It is widely reported that Halloween owes its origins to an ancient Iron Age pagan festival called Sanheim. Sanheim marked the end of summer and kicked-off the Celtic new year, symbolising a time of both death and rebirth, with the end of the harvest season and the beginning of winter.
Later, in the mid-eighth century, Pope Gregory III moved the Catholic Church’s All Saints’ Day, a festival to honour Christian saints and martyrs, to November 1. With All Saints’ Day, also known as ‘All-hallows’, October 31, became known as All-hallows’ Eve eventually evolving into Halloween.
Today, Halloween has become a huge day in the retail pr calendar. New research from Mintel forecasts that Brits will spend a fang-tastic £419 million on Halloween this year, up by 5% from the £400 million spent in 2017.
Last year, fifty-two per cent of all Brits splashed out on Halloween, with this figure rising to 85% for parents of under-fives. The research also revealed that the generation most engaged with Halloween was Young Millennials, 77% of whom splashed out on the Halloween extravaganza in 2017.
A quarter of Halloween purchasers spent between £10-£25 for Halloween last year, while around the same number (24%) spent £10 or less, with 17% spending between £26-£50.
With this background, it is perhaps no wonder that grocery shelves are bursting at the seams with Halloween products.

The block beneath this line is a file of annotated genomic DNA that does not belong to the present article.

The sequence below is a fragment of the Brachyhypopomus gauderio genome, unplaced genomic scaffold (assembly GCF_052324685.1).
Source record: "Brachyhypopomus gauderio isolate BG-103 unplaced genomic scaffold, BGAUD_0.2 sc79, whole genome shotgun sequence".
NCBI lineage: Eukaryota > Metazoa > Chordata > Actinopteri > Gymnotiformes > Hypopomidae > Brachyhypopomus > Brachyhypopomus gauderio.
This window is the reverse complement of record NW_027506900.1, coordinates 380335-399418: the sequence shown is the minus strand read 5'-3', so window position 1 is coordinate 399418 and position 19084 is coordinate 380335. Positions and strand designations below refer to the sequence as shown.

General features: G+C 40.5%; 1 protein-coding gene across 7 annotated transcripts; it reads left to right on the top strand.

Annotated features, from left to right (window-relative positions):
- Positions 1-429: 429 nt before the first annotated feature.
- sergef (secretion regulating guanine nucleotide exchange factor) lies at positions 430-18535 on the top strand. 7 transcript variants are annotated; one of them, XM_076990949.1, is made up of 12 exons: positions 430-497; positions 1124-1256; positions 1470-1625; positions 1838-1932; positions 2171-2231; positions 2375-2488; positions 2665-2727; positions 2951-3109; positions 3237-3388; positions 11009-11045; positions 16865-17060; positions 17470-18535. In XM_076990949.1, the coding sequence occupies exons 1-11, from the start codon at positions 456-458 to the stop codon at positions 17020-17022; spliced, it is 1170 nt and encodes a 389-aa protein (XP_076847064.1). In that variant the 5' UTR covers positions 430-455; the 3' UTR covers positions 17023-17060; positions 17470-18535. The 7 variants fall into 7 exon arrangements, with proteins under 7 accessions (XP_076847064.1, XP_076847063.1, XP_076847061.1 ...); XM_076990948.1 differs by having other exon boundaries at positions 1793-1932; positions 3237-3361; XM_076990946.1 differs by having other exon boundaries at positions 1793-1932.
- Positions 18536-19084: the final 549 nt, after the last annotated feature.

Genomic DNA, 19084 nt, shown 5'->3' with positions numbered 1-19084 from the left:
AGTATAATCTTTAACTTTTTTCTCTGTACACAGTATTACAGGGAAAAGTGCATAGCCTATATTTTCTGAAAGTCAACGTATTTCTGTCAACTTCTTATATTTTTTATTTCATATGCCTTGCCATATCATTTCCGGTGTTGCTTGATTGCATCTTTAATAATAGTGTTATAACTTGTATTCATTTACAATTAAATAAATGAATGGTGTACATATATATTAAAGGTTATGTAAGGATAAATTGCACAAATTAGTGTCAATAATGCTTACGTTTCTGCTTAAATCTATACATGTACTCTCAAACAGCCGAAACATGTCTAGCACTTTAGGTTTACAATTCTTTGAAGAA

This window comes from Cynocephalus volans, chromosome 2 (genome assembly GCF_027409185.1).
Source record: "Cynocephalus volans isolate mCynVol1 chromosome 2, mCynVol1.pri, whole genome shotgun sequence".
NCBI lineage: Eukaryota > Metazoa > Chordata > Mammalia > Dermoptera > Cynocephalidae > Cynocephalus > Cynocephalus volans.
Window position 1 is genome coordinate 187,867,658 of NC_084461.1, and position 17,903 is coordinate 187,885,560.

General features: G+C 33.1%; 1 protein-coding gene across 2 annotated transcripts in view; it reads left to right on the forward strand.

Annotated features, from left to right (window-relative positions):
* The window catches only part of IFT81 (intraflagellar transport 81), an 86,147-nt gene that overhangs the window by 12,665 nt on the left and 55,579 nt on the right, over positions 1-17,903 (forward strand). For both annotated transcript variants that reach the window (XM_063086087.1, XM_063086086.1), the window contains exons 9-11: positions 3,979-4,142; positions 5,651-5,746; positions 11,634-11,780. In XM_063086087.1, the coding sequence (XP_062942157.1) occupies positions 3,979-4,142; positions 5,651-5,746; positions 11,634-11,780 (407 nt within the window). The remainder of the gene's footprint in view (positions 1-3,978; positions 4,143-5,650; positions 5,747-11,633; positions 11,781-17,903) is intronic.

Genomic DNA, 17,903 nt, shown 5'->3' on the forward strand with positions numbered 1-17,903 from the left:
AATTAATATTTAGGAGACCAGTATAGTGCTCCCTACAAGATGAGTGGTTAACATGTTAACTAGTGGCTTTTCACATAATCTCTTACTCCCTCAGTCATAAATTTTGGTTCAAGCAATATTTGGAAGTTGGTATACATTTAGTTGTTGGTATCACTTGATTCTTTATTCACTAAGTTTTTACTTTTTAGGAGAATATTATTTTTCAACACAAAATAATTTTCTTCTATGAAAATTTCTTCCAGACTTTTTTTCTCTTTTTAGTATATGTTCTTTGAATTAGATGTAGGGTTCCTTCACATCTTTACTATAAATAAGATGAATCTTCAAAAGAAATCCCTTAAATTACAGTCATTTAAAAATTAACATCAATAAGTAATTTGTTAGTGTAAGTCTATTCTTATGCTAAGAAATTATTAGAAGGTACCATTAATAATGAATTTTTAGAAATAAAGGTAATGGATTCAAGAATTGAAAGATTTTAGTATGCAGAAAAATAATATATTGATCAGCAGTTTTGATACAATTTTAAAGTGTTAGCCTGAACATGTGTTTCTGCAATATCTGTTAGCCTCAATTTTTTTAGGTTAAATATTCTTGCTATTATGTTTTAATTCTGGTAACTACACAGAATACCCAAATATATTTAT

It is no longer enough to purely put a ghoul, witch or pumpkin on the packaging of an existing product and call it a Halloween special.
This year, brands and retailers have embraced the sales opportunity and launched a plethora of new products specifically for this growing occasion. A particular favourite is ASDA’s Monster Meltdown Pizza.
And, this year, the humble pumpkin, has become much much more than just a spooky candle holder.
Pumpkin pie has long been a seasonal favourite in the US and this year, it has been introduced into a host of products in the UK including Tesco’s Gingerbread Pumpkin Biscuits, Bailey’s Pumpkin Spiced and Waitrose’s Pumpkin and Pine Nut Fiorelli.
The growing recognition of the pumpkin as a fabulous food ingredient will come as good news to the #PumpkinRescue campaign which aims to encourage people to eat the pumpkin rather than just carve it and throw away.
And Mintel reveals that while traditionally a season for orange and black, today’s environmentally friendly Brits are keen to stay green, as some 75% of Halloween spenders say they would reuse Halloween costumes/decorations.
There is no doubt that the celebration of Halloween is here to stay but just how spooktacular can it become – only time will tell.